Connect to Bluetooth devices after wake or startup
Bluetooth devices are usually available a few moments after your Mac completes its startup process. After waking from sleep, your Mac should find Apple wireless devices right away. Other wireless devices can take up to 5 seconds to be recognized. You might need to click a button on your wireless mouse to wake it up.
Some Bluetooth devices, such as audio headsets, might disconnect to conserve the device’s battery power after no audio or data is present for a certain amount of time. When this happens, you might need to push a button on the device to make it active again. Check the documentation that came with your device for more information.
Wake your computer with Bluetooth devices
You can click your paired Bluetooth mouse or press a key on your paired Bluetooth keyboard to wake your Mac. You might need to press the space bar on the keyboard.
If clicking the mouse or pressing a key doesn’t wake the computer, you might need to allow wireless devices to wake up your computer:
- Choose Apple menu > System Preferences, then click Bluetooth.
- Click Advanced.
- Select the checkbox next to Allow Bluetooth Devices to wake this computer.
Connect multiple Bluetooth devices to one computer
The official Bluetooth specifications say seven is the maximum number of Bluetooth devices that can be connected to your Mac at once.
However, three to four devices is a practical limit, depending on the types of devices used. Some devices require more Bluetooth data, so they’re more demanding than other devices. Data-intensive devices might reduce the total number of devices that can be active at the same time.
If a Bluetooth device doesn’t appear in Bluetooth preferences, or if it becomes slow to connect or doesn’t perform reliably, try turning off devices you aren’t using or unpair them from your Mac.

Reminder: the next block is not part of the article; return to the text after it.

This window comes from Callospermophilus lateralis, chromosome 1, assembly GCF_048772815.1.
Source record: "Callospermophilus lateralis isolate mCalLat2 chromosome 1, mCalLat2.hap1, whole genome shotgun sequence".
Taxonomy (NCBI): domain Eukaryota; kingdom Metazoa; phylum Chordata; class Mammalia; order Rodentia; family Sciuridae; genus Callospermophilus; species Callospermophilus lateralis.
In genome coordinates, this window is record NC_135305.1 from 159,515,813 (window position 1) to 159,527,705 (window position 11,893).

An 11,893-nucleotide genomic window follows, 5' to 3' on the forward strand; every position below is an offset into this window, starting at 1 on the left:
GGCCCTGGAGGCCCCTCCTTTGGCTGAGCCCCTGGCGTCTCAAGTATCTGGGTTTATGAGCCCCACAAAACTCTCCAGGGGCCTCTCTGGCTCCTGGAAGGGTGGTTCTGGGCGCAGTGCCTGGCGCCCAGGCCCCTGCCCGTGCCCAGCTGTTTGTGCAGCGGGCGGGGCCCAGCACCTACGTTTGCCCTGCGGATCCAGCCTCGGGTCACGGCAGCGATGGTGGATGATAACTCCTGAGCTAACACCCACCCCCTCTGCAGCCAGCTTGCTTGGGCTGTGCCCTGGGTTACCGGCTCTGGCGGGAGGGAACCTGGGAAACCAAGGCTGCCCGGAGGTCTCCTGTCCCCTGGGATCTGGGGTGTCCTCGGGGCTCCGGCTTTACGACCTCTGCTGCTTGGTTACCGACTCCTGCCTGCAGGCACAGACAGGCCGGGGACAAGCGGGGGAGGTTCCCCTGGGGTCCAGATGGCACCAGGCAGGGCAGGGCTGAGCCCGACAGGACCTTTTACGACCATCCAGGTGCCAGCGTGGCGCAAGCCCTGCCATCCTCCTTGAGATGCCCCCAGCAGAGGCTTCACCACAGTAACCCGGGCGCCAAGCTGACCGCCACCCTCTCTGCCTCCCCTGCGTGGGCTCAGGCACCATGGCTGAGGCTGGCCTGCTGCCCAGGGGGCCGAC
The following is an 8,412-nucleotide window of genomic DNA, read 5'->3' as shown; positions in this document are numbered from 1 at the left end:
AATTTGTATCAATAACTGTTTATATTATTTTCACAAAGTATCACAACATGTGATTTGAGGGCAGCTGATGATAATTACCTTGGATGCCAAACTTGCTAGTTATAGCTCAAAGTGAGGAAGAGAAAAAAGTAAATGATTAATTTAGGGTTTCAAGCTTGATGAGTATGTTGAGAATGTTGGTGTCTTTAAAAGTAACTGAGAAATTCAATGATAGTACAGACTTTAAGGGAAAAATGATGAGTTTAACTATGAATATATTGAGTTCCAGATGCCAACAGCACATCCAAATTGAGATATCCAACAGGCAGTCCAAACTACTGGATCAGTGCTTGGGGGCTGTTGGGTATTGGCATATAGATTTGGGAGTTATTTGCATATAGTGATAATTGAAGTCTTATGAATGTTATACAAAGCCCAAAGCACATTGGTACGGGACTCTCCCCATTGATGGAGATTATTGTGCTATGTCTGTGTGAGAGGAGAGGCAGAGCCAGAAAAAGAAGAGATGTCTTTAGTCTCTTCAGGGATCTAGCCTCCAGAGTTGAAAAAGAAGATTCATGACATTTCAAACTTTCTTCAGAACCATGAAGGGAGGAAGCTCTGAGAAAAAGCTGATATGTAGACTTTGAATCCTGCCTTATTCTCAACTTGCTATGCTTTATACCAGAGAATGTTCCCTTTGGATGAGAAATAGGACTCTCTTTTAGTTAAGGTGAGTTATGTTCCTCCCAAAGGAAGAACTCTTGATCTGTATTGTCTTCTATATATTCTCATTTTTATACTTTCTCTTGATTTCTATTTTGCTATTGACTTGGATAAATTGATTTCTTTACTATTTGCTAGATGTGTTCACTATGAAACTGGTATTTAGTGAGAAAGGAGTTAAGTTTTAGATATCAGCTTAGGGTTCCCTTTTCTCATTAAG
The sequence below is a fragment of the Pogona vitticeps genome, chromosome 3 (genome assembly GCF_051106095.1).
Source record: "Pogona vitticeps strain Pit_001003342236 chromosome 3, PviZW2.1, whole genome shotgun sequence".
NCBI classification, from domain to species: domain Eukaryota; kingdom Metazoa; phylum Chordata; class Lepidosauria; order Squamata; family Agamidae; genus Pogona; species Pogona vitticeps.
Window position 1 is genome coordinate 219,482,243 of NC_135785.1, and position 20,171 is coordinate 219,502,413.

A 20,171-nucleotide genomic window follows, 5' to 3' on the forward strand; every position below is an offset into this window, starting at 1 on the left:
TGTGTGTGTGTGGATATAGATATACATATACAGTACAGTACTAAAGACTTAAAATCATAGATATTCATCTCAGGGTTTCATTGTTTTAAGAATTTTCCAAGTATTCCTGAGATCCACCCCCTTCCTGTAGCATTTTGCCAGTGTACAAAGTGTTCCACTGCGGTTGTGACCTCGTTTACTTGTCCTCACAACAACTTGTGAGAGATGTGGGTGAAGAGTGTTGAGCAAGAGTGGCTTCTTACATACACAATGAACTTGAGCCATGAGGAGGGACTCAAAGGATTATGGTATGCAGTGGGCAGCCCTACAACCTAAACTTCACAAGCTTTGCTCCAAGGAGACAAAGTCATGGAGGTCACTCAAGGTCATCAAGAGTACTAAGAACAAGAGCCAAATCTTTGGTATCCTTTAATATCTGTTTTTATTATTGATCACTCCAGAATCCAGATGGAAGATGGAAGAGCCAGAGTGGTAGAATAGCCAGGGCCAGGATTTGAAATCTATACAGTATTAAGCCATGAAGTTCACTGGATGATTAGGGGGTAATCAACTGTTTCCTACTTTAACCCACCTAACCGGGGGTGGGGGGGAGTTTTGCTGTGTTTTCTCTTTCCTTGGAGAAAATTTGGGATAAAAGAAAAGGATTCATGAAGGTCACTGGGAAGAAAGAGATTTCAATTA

Fix interference from other household devices
Bluetooth shares the 2.4 GHz ISM band with other household devices such as cordless telephones, wireless networks, baby monitors, and microwave ovens. If you see issues with your Bluetooth devices that you suspect might be due to frequency congestion, see AirPort and Bluetooth: Potential sources of wireless interference for further information.
How to choose a Bluetooth mouse
The first thing you’ll need to do is find out what versions of Bluetooth your Mac supports. Some Bluetooth mice only work with devices that support Bluetooth 4.0 or Bluetooth Smart as it’s also known. If you try to connect a Bluetooth Smart mouse that isn’t compatible with your Mac, it won’t work. Fortunately, there is an easy way to check.
- Click on the Apple menu and choose About this Mac.
- Choose System report.
- Select Bluetooth
- Near the top of the window, you should see Bluetooth Low Energy Supported. If the word “yes” is opposite that, your Mac supports Bluetooth 4.0
Some Bluetooth mice will also require you to be running a recent version of macOS to use their configuration software, so it’s worth checking that too.